Me Wings have been clipped.
This month marks the 33rd anniversary of Paul McCartney getting busted for 7.7 ounces of pot in Japan. A half pound of pot! What was he planning to do? Have a smoke-in with Godzilla and Gamera?

I was out in New York and I had all this really good grass. We were about to fly to Japan and I knew I wouldn’t be able to get anything to smoke over there. This stuff was too good to flush down the toilet, so I thought I’d take it with me.

I didn’t try to hide [the pot]. I had just come from America and still had the American attitude that marijuana isn’t that bad. I didn’t realize just how strict the Japanese attitude is.”

Perhaps Paul’s bag of pot wasn’t the real issue with the Japanese. Maybe they just wanted to fuck with the guy who did this:
After spending nine days in jail, McCartney was released on January 25th.

Johnny Carson had a bit of fun at McCartney’s expense in one of his monologues which aired on January 17, 1980.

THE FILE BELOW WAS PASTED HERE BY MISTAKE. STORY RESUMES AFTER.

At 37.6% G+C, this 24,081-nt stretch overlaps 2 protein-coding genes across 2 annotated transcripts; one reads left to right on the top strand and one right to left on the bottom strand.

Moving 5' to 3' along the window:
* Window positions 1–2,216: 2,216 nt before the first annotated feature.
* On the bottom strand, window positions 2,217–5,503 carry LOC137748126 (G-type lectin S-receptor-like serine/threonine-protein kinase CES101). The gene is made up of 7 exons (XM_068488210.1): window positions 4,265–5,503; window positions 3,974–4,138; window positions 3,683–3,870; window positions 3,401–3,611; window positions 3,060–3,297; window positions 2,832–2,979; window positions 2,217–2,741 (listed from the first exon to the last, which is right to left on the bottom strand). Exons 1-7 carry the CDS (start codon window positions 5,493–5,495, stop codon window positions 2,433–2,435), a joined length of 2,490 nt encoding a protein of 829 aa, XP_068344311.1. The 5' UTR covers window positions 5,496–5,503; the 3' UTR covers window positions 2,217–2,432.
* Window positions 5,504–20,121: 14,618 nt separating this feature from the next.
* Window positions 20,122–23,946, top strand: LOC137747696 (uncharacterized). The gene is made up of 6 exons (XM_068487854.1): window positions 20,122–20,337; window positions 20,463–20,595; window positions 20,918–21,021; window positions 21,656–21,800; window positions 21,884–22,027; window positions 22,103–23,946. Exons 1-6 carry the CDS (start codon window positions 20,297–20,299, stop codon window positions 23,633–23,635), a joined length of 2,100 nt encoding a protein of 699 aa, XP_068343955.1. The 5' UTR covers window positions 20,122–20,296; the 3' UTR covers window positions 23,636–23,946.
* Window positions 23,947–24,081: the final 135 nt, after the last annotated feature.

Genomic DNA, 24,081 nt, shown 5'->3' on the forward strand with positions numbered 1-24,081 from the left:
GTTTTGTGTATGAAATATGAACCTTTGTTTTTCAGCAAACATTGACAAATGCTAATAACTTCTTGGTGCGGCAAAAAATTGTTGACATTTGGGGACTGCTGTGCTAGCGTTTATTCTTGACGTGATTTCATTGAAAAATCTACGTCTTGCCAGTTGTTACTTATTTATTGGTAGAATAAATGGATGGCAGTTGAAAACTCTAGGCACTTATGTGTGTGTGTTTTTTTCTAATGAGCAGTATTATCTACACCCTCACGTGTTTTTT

Thanks to Philip Girvan.


Posted by Marc Campbell | Leave a comment
Ayn Rand meets Johnny Carson on ‘The Tonight Show,’ 1967
01:51 pm


Ayn Rand
Johnny Carson

Many videotapes of Johnny Carson’s 1960s episodes were lost in the fire of NBC’s archives, but at least part of Ayn Rand’s first appearance on The Tonight Show (she was on three times over the years, clearly Carson was a fan) has survived and has been posted on YouTube.

Apparently, Carson snubbed his other guests that evening and kept Rand on for the entire 90 minute show. Topics include raising children, religion, the military draft and the Vietnam War.

Posted by Richard Metzger | Leave a comment
Media Reacts To Conan’s Same-Sex Wedding News

Johnny Carson’s comic psychic “Carnac the Magnificent” merely held an envelope to his head, but Conan O’Brien? He really pushes the envelope. As you’ll see.

Posted by Richard Metzger | Leave a comment